2017 Women's March solidarity events drew 100 times national protest average, study shows

2017 Women's March solidarity events drew 100 times national protest average, study shows
The 2017 Women's March in St. Paul, Minn., was one of many sister marches. Credit: Fibonacci Blue.

As the next Women's March approaches, a new study of the 2017 Women's March solidarity events led by University of Notre Dame Associate Professor of Sociology Kraig Beyerlein is likely a good predictor of what to expect. Based on a survey of sister marches across the United States, key characteristics of the events were massive turnout, majority female leadership, low rate of counterdemonstrators, substantial grassroots mobilization and strong support from faith-based groups.

The study, published in the December 2018 issue of the journal Mobilization, reveals that sister marches drew nearly a hundredfold more participants than an average U.S. protest as measured by Beyerlein and colleagues' National Study of Protest Events (NSPE).

"This participation blew that of a 'typical' recent protest in the United States out of the water. For example, while the mean number of protesters in the NSPE was 61, it was nearly 6,000 for the sister marches," Beyerlein and his co-authors write. "Turnout figures for the solidarity events were also considerably higher than protests from prior decades reported in the New York Times—which is particularly impressive given that newspapers heavily skew toward large demonstrations—and the April 15, 2009, Tea Party rallies."

The NSPE shows that, on a national scale, roughly one-third of all U.S. protests feature counterdemonstrators. However, only about 20 percent of the 2017 sister marches encountered counterdemonstrators. This is interesting in that conservative groups criticized the Women's March in the days and weeks leading up to it. But they generally stayed home on Jan. 21, 2017, keeping their opposition to themselves.

As expected, participants were largely female, but turnout at three-fourths of the sister marches included 25 percent or more men. For all but a fourth of solidarity events, organizing committees and volunteers were overwhelmingly female as well, at 92 percent and 96 percent, respectively. In addition, the vast majority of speakers at sister marchers were women. While men had a notable presence the day of event, the study shows that women were primarily responsible for both the organizational "heavy lifting" and for serving as the "voice" of the marches. Strong female leadership and the inclusive nature of the sister marches were likely two reasons for their numerical strength, Beyerlein said.

Grassroots efforts also likely contributed to the success of the solidarity events. Among the 86 percent of events with speakers or organizational sponsors, three-fourths or more of them had roots in the local community. Collaboration between different state marches (versus partnership with the national march) was most frequent, occurring 70 percent of the time.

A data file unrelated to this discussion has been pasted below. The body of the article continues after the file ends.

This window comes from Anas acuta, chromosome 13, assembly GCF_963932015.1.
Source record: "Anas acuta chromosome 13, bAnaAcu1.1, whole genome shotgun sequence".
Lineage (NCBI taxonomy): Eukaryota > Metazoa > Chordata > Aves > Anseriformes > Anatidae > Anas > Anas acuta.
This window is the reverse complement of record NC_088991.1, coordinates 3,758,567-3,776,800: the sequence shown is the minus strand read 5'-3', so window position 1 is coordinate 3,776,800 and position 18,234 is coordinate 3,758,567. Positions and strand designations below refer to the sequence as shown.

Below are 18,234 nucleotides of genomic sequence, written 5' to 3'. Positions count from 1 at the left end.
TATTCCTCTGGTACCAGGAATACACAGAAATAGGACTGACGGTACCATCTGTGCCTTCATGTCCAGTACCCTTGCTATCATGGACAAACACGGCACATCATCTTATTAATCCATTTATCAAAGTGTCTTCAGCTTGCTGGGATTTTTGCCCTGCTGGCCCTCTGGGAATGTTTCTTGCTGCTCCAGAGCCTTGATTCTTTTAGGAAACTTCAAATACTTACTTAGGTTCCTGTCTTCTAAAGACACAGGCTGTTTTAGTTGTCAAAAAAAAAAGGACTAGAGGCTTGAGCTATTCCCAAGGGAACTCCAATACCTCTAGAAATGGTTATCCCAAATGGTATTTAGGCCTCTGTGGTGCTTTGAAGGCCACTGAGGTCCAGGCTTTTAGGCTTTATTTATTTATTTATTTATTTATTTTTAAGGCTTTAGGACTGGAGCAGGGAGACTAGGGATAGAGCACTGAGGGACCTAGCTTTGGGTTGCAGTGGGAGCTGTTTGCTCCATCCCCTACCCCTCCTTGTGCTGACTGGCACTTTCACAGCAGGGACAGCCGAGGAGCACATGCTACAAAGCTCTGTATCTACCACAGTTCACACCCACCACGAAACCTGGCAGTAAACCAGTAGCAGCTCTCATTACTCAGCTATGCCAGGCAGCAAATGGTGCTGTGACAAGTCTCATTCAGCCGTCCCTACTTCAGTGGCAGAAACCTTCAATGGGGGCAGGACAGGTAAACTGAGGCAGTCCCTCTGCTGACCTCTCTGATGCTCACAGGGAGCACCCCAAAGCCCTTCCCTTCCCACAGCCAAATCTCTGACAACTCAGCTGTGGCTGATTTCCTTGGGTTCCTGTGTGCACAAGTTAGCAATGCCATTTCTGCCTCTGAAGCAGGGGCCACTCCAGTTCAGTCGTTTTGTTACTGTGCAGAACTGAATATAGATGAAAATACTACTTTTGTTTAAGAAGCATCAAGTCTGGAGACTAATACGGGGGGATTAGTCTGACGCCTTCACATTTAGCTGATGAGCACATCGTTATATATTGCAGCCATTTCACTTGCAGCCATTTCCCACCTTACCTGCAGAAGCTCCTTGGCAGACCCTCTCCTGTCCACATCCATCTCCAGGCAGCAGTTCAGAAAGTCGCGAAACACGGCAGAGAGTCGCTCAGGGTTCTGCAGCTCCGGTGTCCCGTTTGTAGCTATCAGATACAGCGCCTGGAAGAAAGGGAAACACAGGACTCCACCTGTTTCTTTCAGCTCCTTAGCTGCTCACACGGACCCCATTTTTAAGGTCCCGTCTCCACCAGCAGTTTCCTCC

While it is not surprising that the marches received strong support from women's rights and LGBTQIA groups—both of which the Trump campaign targeted—the level of sponsorship from religious-based groups is notable, and likely unexpected given popular perception of the right having a monopoly on faith.

"Faith communities' resources are rarely directed toward protest action, and when they are it tends to be for movements opposed to issues central to the Women's March, such as reproductive or LGBTQIA rights," Beyerlein and co-authors note. "Supporting this view, Trump received considerable support among certain religious circles, garnering 81 percent of the evangelical vote. An approach that emphasizes the politically conservative nature of religion would not have predicted the former to sponsor, participate in or provide material support to nearly 60 percent of all sister marches." In other research, Beyerlein and Notre Dame graduate student Peter Ryan demonstrated the dynamics of faith in the 2017 Women's March on Chicago.

Recruiting participants for sister marches was done almost exclusively through social media. This seems like a given in the internet age—however, solidarity events also relied, in considerable numbers, on conventional mobilizing tools including traditional media, advertisements, flyers and posters. The combination of methods is likely another reason for the considerable turnout at sister marches across the United States.

Beyerlein and other members of the research team plan to continue to examine the solidarity events. "Studying change in the sister marches over time provides the opportunity to document continuity or discontinuity in gender dynamics, organizing strategies and the presence of counterdemonstrators, among other factors," Beyerlein and co-authors state at the end of the article. "Moreover, given that the 2017 Women's Marches were the first mass mobilizations of his presidency, our research can identify how they fit into the broader trajectory of the Trump resistance."


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More information: Mobilization, DOI: 10.17813/1086-671X-23-4-425
Citation: 2017 Women's March solidarity events drew 100 times national protest average, study shows (2019, January 18) retrieved 22 July 2019 from https://phys.org/news/2019-01-women-solidarity-events-drew-national.html
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